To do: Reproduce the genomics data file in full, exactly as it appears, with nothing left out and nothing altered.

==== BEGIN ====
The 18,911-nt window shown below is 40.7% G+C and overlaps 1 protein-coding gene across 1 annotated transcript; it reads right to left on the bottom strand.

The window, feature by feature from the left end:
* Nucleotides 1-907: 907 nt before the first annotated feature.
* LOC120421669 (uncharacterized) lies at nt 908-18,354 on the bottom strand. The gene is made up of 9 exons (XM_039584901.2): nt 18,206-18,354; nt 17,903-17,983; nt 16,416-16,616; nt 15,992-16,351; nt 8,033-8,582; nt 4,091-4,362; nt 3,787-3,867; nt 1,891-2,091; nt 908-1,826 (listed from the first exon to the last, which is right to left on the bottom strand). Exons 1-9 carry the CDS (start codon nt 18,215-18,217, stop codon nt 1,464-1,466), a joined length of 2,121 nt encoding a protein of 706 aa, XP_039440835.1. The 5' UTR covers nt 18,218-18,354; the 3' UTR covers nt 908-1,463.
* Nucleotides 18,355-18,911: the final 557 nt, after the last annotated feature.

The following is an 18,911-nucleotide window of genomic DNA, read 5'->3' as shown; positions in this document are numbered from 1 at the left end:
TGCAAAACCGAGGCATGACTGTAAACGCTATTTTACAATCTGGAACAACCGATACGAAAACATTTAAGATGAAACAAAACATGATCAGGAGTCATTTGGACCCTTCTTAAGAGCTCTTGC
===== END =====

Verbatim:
The 18,911-nt window shown below is 40.7% G+C and overlaps 1 protein-coding gene across 1 annotated transcript; it reads right to left on the bottom strand.

The window, feature by feature from the left end:
* Nucleotides 1-907: 907 nt before the first annotated feature.
* LOC120421669 (uncharacterized) lies at nt 908-18,354 on the bottom strand. The gene is made up of 9 exons (XM_039584901.2): nt 18,206-18,354; nt 17,903-17,983; nt 16,416-16,616; nt 15,992-16,351; nt 8,033-8,582; nt 4,091-4,362; nt 3,787-3,867; nt 1,891-2,091; nt 908-1,826 (listed from the first exon to the last, which is right to left on the bottom strand). Exons 1-9 carry the CDS (start codon nt 18,215-18,217, stop codon nt 1,464-1,466), a joined length of 2,121 nt encoding a protein of 706 aa, XP_039440835.1. The 5' UTR covers nt 18,218-18,354; the 3' UTR covers nt 908-1,463.
* Nucleotides 18,355-18,911: the final 557 nt, after the last annotated feature.

The following is an 18,911-nucleotide window of genomic DNA, read 5'->3' as shown; positions in this document are numbered from 1 at the left end:
TGCAAAACCGAGGCATGACTGTAAACGCTATTTTACAATCTGGAACAACCGATACGAAAACATTTAAGATGAAACAAAACATGATCAGGAGTCATTTGGACCCTTCTTAAGAGCTCTTGC